The Pharisees were characterized by missional zeal. Unfortunately, it was missional zeal for Pharisaism, but you can’t have everything.
“Woe unto you, scribes and Pharisees, hypocrites! for ye compass sea and land to make one proselyte, and when he is made, ye make him twofold more the child of hell than yourselves” (Matt. 23:15).
Actually, the principle that Jesus applies to the Pharisees here extends far beyond the boundaries of their particular set of hypocrisies. The principle is this: you export whatever it is you are manufacturing.
What you practice at home is the show you take on the road. What you grow in your fields is what you load on the trucks. Compassing sea and land doesn’t generate a new message. The way you live when you get on the plane is going to be the single best indicator of how you live when you get off the plane. In short, don’t expect geographical location to fix anything.
Jesus applies this to the active presence of Pharisaical hypocrisy. But it also applies to negative spaces. Not only do you export what you have, you cannot export what you don’t have.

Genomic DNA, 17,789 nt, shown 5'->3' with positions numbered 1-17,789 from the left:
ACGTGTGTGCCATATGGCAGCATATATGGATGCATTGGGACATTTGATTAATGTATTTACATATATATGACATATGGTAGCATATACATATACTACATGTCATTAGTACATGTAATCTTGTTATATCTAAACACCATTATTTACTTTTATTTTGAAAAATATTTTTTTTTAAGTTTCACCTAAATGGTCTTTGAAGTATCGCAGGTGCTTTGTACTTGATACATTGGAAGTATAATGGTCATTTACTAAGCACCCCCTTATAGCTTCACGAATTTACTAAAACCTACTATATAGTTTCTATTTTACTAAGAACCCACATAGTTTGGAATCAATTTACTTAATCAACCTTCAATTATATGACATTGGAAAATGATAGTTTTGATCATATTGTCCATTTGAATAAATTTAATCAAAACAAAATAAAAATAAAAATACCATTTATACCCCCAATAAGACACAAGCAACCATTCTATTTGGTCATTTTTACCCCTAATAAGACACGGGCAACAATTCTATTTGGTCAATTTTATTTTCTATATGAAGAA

This is why reformation and revival in our churches here is a necessary precondition for effective evangelism there. Say that someone says he has a real burden “for the lost” in Wango Bango. Say that the person at church he is speaking to suggests they spend that afternoon going door-to-door at student housing for the local university. There are lost people here too. Suppose further that the evangelistic ardor of the prospective missionary suddenly wanes. This is a bad sign, and it is a bad sign of what I am talking about.
If the motive force for a church’s evangelism is excitement over the resurrection of Jesus from the dead, then that evangelism will be in evidence both locally and in foreign missions. But if 98% of the evangelism done by a church is overseas, they are trying to export something they do not have. And because the appropriate motive force is missing, and the mission work still needs to be sustained, there is a distinct drift in how the workj is maintained. We suddenly find ourselves in the world of guilt manipulation and blood on the envelope appeals.
The first step in foreign missions is domestic mission. The first step toward Africa is right across the street.